Gerard LeBlond for www.redorbit.com – Your Universe Online
Mars One is inviting universities, researchers and companies to contribute payloads for the 2018 unmanned Mars Lander mission. A panel of experts will determine the best ideas to accompany the Lander that will set the stage for a manned mission to Mars in 2025.
The four proposals requested will demonstrate technologies for the 2025 mission. One payload will be from a worldwide university competition and two will be for sale to the highest bidder representing scientific experiments, marketing techniques, or any other payload of value to the mission.
“We are opening our doors to the scientific community in order to source the best ideas from around the world. The ideas that are adopted will not only be used on the lander in 2018, but will quite possibly provide the foundation for the first human colony on Mars. For anyone motivated by human exploration, there can be no greater honor than contributing to a manned mission to Mars,” said Arno Wielders, co-founder and chief technical officer of Mars One.
The August 2018 unmanned mission will carry the selected payloads on Mars One to the Red Planet. Lockheed Martin, who built the 2007 NASA Phoenix spacecraft, has been contracted to develop the mission study concept for the 2018 Mars lander.
The four payloads will consist of the following:
A demonstration payload that includes four experiments demonstrating some of the technologies important for human survival and a permanent settlement on Mars.
Included in the payload will be a soil acquisition experiment to collect soil for water production; a water extraction experiment for removing water from the soil on Mars; a solar panel to demonstrate how the settlement will generate energy using only sunlight; and a camera system that will use a Mars-synchronous communication satellite to stream in real time, live video back to Earth.
The university payload competition will consist of one payload selected from worldwide entries submitted by universities. The submission can include scientific experiments, technology demonstrations or any other idea pertaining to a settlement on Mars. The Mars One community members will be the judges in selecting the winning competition entry from the universities. Notice of intent for submissions can be placed on the Mars One university competition website.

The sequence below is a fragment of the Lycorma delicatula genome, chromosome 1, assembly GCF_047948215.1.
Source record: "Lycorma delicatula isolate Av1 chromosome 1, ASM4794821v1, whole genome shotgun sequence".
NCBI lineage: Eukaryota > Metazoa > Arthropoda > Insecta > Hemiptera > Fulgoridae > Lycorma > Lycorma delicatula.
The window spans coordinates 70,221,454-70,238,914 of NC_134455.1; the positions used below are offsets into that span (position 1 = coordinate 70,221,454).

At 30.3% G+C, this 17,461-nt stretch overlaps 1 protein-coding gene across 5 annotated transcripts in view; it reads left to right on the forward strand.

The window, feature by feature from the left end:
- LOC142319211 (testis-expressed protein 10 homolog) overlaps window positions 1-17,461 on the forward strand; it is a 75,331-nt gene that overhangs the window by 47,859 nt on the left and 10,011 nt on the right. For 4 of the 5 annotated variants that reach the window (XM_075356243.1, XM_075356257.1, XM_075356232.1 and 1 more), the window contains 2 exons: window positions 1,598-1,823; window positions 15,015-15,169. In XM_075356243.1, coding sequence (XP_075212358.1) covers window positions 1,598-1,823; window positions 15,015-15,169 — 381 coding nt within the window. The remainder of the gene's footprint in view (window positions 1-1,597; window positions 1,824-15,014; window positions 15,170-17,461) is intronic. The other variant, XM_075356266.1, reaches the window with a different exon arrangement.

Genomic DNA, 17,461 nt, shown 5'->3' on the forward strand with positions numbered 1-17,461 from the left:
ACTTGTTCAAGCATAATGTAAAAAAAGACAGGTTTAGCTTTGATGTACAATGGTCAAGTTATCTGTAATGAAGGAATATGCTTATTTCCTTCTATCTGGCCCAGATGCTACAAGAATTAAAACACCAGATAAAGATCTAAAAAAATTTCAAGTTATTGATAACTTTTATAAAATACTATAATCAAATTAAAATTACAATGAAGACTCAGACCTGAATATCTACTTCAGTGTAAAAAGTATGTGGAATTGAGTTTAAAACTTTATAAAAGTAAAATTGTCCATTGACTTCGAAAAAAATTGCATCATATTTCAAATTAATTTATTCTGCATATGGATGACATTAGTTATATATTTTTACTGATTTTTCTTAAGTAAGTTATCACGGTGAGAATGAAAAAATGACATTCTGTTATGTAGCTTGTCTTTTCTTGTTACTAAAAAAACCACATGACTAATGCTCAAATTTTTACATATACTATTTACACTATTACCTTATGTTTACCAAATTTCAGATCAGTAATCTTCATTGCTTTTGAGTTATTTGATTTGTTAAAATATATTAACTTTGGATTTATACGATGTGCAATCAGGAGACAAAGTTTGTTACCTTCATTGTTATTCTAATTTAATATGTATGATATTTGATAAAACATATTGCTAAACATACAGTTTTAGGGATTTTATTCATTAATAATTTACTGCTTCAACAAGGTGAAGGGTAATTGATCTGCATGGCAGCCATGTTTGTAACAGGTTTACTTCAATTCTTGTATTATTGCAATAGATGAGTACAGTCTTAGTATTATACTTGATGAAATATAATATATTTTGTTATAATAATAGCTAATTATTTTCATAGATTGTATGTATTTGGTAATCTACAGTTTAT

“The brightest young minds of our planet are being invited to participate in Mars One’s first Mars lander. This is an opportunity for university teams to launch an experiment not just to space, but to the surface of Mars. We do this to inspire students to believe that anything is possible. We’re not only looking for scientific proposals but also for outreach or educational ones. Mars One’s community will determine which payload flies to Mars in an online vote,” said Bas Lansdorp, Co-founder & CEO of Mars One.
In addition to the two competition payloads, two other payloads will be for sale to the highest bidder. These can come as scientific experiments, technology demonstrations, marketing strategies, publicity campaigns or any other worthy suggestions.
“Previously, the only payloads that have landed on Mars are those which NASA has selected. We want to open up the opportunity to the entire world to participate in our mission to Mars by sending a certain payload to the surface of Mars,” Lansdrop added.
The time frame for submission is on a tight schedule because of the 2018 launch. This gives the participants a very stringent time frame to submit their ideas and if chosen, develop a payload for launch. The payload ideas will be evaluated by Mars One and Lockheed Martin, but will also request expert insight in the selections to ensure that fitting payloads are selected.
The 2025 manned mission to Mars to establish a human colony originally picked 1058 individuals from a list of 200,000 candidates; as of May 5, 2014, the field of participants shrank to 705. The remaining applicants will be interviewed by a Mars One committee to pick the final colonists.
The next elimination phase will be based on the applicants “knowledge, intelligence, adaptability and personality,” according to Norbert Kraft, Mars One’s chief medical officer.
The candidates will now be placed in teams of four consisting of two men and two woman. They will be put through vigorous training to prepare for the voyage. However, individuals as well as a whole team could still be eliminated if they show they are not up to the task, according to the Mars One team.